I got this question today and I'm nowhere near the solution, Given a sequence of real numbers (X1, X2, ..,Xn). write an algorithm as efficient there is, that finds the number of strictly increasing sub-sequences for every index j, that end with Xj.

My solution should include a recurrence formula that solves this problem in O(n^2) and a correctness proof, I was only able to solve it using a nested for loop and I'm not sure if there's an O(n^2) recursion solution.

List a[1…n] <- [1…1]
 For j= 1 to n
    For i= 1 to j-1
       If xi<xj then
          a[i]= a[j]+a[i]; 

closed as unclear what you're asking by D.W., David Richerby, André Souza Lemos, Luke Mathieson, Juho Jul 6 '15 at 6:35

Please clarify your specific problem or add additional details to highlight exactly what you need. As it's currently written, it’s hard to tell exactly what you're asking. See the How to Ask page for help clarifying this question. If this question can be reworded to fit the rules in the help center, please edit the question.

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    $\begingroup$ Welcome to Computer Science Stack Exchange. This site is intended as cooperative. Since you seem to have worked on i, could you tell us what you tried, what you do not understand, what is blocking you. It is important for you to try on your own, and for us to answer the specific issues that may be a problem. Don't you feel that the second sentence is a bit too imperative for a request? $\endgroup$ – babou Jul 2 '15 at 21:45
  • $\begingroup$ your absolutely right! edited my post and added my solution. $\endgroup$ – TCP_Explorer Jul 3 '15 at 6:15
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    $\begingroup$ So your question is only whether it is $O(n^2)$. Well, this double loop is a pretty standard case for it, and you should find lots of examples.with precislely the same kind:: for J=1 to n for i= 1 to j-1 making a total of $(n-1)n/2$ steps (the sum of the first $n-1$ integers). Check your notes or examples. --- Regarding your solution, do you have at least an explanation for it hat could be the start of a proof? $\endgroup$ – babou Jul 3 '15 at 6:49
  • $\begingroup$ No, I'm not asking whether it is O(n^2), I'm trying to solve this problem using a dynamic programming style (recursion/memoization). $\endgroup$ – TCP_Explorer Jul 3 '15 at 8:36
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    $\begingroup$ Well, we try our best to understand what your specific problem is. But you have to state clearly what the question is, and have that in the question, not i a comment. So I guess you want a recursive version of what you wrote. --- BW I think you mixed up i and j in the last line of code. $\endgroup$ – babou Jul 3 '15 at 9:08

The recursive equivalent of what you wrote is:

function S(j) is
  r <- 1
  For i <- 1 to j-1
    if xi<xj then
      r <- r+S(i)
  return r

It is very similar to what you wrote, except that a[1] is replaced by S(i), i.e., a recursive call to the function, since it is the function that is supposed to compute the number of sequences that you store in a[i]. The array a is used to remember previous results, and the new result you are computing is obtained using the previous results.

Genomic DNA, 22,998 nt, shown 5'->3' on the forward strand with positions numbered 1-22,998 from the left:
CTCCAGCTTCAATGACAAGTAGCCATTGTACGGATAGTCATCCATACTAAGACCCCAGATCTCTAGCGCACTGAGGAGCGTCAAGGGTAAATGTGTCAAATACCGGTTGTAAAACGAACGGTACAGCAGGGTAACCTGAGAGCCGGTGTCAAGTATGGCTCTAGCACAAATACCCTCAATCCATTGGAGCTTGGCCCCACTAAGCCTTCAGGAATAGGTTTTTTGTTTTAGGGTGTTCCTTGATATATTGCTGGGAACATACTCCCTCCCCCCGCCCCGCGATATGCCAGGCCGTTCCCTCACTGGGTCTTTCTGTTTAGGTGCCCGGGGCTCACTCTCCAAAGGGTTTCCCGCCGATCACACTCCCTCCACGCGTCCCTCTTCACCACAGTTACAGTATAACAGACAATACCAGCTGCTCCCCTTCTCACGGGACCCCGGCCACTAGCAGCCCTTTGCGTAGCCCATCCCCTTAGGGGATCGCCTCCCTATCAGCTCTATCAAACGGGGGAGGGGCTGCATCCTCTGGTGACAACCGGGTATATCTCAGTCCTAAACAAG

This array is no longer needed, as it is replaced by the memoization of the dynamic programming interpretation of the recursive function. If I understood correctly what you are asking.

Now, to do the proof, you should explain why computing in this way is correct.

This works with the same costs as your algorithm, provided the recursion is interpreted with dynamic programming memomization, and you should be able to prove it easily.

Of course standard recursive execution of the function, without memoization of results, is a lot more costly.

  • $\begingroup$ Thanks @babou, I'm trying to think on how the recurrence formula looks for this as there is no stop condition in the recursion. $\endgroup$ – TCP_Explorer Jul 3 '15 at 10:47
  • $\begingroup$ @TCP_Explorer Actually, there is a stop condition, but it is not very visible. You want the recursion to stop when j==1. So you should check what actually happens when j==1, you will see there is no recursive call. But you are right: it is always wise to check for the stopping condition, as well as for something that decreases to some lower bound at each recursive call. $\endgroup$ – babou Jul 3 '15 at 11:07
  • $\begingroup$ @TCP_Explorer Did you find how it stops? --- BTW you know you can upvote and possibly accept answers when they are interesting or useful to you (see cs.stackexchange.com/tour), or downvote when an answer is wrong. It is the local way of showing appreciation for the work of others. $\endgroup$ – babou Jul 4 '15 at 8:13
  • $\begingroup$ Thanks! I did understand how it works, except it doesn't use memoization and I'm not sure about the recurrence formula. Thanks! $\endgroup$ – TCP_Explorer Jul 5 '15 at 12:19
  • $\begingroup$ Notice you do not use another array to store the values you recursively get, so that part is missing for the "dynamic planning" part $\endgroup$ – TCP_Explorer Jul 5 '15 at 12:27

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